Dining in France: 12 Tips

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1) Good food, like good wine, plays an important role in the lives of the French.  Along the Cote d’Azur dishes follow the seasons and almost always include olive oil, fish, and fresh local vegetables.

2) The French view lunch and dinner as experiences to be enjoyed and not rushed.  It’s not uncommon for a meal to last two hours or more, but once the visitor becomes accustomed to the pace, dining takes on a flavor and enjoyment all its own.

3) The French, in general, are much quieter and more reserved than Americans, especially in restaurants.

4) It’s not necessary to tip 15 or 20 percent in restaurants.  The service is always included.

5) It its acceptable to leave a small tip if you’ve been particularly pleased with your meal.

6) When you wish to order at a restaurant, close your menu.  This will indicate to your waiter that you’re ready.

7) If you find yourself becoming frustrated because the waiter has not brought your check, remember, the table is yours for as long as you want it.  He will not bring the check until you ask.  When you are ready, simply get his attention and say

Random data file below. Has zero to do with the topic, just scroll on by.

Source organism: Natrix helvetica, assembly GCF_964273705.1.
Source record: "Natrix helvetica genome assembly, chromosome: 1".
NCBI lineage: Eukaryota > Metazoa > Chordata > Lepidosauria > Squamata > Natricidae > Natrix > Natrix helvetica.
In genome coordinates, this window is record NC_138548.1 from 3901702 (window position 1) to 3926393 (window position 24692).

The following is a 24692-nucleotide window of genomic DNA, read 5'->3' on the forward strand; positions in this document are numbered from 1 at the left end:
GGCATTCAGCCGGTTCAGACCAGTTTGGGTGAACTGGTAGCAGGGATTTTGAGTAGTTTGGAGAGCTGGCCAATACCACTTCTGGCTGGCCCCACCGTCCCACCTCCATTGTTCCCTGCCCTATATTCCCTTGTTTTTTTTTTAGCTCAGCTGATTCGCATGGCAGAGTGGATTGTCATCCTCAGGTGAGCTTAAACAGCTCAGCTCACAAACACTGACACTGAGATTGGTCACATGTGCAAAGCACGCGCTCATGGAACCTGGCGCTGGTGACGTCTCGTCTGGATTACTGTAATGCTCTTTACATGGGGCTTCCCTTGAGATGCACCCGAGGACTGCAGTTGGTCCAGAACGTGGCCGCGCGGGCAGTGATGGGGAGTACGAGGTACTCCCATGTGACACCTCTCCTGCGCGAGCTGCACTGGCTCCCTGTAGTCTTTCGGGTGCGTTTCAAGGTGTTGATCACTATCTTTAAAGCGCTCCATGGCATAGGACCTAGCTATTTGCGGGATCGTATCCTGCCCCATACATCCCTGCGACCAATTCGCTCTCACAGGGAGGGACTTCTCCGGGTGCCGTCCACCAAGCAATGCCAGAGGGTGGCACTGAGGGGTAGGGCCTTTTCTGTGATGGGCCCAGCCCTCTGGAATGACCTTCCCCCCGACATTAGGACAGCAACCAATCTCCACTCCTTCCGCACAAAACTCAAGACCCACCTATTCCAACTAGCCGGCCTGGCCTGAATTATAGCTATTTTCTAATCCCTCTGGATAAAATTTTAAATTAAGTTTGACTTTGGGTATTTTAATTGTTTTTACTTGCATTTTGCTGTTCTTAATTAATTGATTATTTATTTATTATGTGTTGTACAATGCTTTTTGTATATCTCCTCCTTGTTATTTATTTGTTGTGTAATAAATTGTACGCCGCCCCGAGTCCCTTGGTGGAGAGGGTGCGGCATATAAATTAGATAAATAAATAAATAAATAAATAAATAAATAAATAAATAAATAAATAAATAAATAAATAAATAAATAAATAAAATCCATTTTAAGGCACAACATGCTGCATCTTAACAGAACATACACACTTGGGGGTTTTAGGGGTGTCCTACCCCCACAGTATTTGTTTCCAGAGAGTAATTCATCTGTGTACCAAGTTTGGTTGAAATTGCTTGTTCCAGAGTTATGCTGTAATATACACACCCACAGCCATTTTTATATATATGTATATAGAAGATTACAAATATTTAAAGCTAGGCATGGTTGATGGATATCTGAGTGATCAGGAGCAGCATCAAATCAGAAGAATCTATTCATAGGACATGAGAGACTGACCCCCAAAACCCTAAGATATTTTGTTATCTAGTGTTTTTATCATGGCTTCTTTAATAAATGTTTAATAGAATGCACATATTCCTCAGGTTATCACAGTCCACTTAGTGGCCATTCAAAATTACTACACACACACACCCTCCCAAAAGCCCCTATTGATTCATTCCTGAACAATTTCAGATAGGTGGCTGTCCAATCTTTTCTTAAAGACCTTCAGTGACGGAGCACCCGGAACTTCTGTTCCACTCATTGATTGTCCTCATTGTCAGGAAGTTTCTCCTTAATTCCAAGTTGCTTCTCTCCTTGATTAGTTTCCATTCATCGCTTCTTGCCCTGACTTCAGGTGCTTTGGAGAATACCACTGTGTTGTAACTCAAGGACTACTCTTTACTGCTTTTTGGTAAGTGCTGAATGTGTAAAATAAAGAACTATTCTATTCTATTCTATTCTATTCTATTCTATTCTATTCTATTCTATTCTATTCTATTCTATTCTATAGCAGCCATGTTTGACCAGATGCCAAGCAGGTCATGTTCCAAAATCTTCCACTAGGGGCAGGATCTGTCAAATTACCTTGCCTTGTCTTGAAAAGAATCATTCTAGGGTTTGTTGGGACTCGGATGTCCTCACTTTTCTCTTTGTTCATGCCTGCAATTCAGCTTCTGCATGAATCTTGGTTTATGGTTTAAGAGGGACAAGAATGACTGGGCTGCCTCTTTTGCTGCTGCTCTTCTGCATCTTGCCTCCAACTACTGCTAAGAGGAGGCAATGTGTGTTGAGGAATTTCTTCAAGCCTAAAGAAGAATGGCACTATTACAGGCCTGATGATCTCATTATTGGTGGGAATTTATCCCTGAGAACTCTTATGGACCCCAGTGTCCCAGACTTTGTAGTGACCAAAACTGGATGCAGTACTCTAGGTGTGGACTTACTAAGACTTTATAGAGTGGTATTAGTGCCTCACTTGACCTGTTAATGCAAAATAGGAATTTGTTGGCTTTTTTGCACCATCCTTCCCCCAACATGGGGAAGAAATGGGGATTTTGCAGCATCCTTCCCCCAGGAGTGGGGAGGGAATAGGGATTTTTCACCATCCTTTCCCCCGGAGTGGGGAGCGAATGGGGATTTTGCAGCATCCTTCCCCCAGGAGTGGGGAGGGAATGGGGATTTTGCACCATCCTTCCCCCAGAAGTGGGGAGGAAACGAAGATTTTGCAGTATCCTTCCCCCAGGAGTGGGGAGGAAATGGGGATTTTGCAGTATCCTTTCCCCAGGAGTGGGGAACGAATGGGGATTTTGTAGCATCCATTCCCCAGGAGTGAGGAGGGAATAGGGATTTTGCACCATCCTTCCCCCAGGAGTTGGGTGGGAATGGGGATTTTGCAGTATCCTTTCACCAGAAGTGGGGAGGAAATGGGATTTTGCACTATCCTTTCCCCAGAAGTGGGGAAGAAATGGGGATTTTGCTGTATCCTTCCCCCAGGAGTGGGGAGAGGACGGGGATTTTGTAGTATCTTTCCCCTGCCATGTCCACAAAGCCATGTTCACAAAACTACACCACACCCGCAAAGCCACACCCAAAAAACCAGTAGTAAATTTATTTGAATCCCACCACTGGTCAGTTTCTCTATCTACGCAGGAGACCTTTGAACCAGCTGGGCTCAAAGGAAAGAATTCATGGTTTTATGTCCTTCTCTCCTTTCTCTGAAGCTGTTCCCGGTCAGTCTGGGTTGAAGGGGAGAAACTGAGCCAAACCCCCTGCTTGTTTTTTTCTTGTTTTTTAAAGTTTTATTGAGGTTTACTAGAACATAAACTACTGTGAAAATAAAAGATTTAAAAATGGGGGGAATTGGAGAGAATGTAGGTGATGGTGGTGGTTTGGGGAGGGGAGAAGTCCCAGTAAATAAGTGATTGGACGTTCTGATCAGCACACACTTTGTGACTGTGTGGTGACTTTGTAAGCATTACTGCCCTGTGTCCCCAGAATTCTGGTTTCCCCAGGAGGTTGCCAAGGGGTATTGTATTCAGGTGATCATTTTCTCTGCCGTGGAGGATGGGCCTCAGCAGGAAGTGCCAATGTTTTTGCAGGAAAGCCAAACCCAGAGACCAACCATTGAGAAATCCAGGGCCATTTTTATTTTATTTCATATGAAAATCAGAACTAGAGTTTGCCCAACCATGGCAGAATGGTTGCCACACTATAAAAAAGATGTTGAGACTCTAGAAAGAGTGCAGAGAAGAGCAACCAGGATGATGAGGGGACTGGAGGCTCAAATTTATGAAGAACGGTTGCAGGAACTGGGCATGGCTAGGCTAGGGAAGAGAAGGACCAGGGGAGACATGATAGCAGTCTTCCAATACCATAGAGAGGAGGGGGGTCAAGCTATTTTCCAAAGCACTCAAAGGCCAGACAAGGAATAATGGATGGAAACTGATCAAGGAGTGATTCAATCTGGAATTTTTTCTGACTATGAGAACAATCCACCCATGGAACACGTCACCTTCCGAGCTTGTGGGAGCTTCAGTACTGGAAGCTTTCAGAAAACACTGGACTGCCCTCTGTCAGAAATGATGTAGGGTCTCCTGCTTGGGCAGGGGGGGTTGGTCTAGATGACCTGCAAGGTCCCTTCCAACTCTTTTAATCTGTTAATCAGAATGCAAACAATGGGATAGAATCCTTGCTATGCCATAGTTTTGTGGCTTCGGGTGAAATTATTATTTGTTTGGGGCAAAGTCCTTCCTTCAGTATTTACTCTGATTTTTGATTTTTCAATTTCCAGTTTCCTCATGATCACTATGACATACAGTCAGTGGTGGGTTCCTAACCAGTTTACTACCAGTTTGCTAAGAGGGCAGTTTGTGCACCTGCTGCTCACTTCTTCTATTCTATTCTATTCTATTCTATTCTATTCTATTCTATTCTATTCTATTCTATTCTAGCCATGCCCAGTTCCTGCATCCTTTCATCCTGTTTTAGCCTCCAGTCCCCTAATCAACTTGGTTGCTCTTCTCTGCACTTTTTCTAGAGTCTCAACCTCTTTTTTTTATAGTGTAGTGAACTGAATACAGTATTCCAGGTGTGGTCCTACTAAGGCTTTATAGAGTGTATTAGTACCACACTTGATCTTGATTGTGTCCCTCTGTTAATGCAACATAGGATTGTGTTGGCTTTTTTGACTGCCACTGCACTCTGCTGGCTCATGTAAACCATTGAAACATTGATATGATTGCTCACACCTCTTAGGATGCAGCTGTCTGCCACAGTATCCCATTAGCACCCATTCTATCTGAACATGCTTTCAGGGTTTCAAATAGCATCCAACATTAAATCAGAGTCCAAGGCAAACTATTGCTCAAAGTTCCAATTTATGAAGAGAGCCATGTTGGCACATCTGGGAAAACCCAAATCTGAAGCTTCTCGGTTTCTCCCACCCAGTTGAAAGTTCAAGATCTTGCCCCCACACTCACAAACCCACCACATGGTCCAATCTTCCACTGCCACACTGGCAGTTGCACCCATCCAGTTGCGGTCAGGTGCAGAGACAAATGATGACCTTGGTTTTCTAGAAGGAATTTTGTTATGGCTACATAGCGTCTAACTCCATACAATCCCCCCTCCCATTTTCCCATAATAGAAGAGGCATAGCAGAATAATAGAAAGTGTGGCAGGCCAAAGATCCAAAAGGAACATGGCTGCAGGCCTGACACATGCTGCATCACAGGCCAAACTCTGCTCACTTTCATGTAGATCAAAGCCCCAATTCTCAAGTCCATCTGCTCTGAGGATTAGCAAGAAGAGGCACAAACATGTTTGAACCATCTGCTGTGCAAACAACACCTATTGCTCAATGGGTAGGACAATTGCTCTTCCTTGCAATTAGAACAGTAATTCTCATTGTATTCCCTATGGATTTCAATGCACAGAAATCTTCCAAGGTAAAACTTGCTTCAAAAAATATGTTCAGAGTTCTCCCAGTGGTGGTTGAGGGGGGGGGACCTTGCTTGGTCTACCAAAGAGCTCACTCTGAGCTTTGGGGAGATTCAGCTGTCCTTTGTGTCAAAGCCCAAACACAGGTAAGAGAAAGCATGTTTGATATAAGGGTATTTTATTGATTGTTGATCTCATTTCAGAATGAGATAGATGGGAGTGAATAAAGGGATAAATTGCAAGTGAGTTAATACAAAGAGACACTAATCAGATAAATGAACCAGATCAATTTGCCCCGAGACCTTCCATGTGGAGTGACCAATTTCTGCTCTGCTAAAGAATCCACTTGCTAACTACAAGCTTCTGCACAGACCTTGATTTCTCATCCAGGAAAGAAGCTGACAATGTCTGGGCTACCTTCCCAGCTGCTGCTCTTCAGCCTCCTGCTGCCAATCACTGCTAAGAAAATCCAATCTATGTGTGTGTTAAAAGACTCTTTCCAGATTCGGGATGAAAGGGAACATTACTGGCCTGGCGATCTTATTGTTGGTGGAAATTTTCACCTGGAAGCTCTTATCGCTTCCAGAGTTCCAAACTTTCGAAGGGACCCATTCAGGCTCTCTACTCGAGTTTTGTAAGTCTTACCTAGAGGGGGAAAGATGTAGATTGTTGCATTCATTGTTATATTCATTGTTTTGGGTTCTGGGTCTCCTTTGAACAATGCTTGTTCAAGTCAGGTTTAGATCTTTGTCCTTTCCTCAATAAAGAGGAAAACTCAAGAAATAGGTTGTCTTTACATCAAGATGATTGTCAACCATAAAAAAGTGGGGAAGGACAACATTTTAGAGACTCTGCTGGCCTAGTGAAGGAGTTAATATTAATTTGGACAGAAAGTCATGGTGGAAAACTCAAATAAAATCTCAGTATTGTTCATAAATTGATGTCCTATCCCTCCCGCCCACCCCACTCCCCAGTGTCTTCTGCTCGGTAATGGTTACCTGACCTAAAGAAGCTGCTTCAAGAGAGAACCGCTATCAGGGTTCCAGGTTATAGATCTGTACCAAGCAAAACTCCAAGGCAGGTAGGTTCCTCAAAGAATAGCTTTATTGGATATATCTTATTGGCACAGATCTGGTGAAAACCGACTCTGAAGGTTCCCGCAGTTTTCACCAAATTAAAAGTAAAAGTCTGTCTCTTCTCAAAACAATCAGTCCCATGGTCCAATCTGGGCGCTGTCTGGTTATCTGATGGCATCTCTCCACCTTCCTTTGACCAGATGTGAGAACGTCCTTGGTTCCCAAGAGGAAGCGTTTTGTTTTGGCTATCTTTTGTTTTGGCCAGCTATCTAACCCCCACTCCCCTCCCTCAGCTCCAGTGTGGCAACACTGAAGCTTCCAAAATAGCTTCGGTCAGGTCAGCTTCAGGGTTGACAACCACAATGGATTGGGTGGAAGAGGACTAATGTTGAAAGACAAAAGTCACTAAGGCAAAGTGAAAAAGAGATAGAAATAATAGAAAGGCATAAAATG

“l’addition s’il vous plait.”

8) Most restaurants have their own house 
wine (la reserve).  It’s usually hand picked by the owner and of a high quality.

9) Menus usually comprise three or four courses: the entree (first course), main course, cheese, and dessert.

10) Coffee is always served after dessert.

11) An aperitif comes before your meal and a digestif after.

12) Having a drink while standing at the bar in a cafe or Brasserie is less expensive than sitting at a table and drinking.

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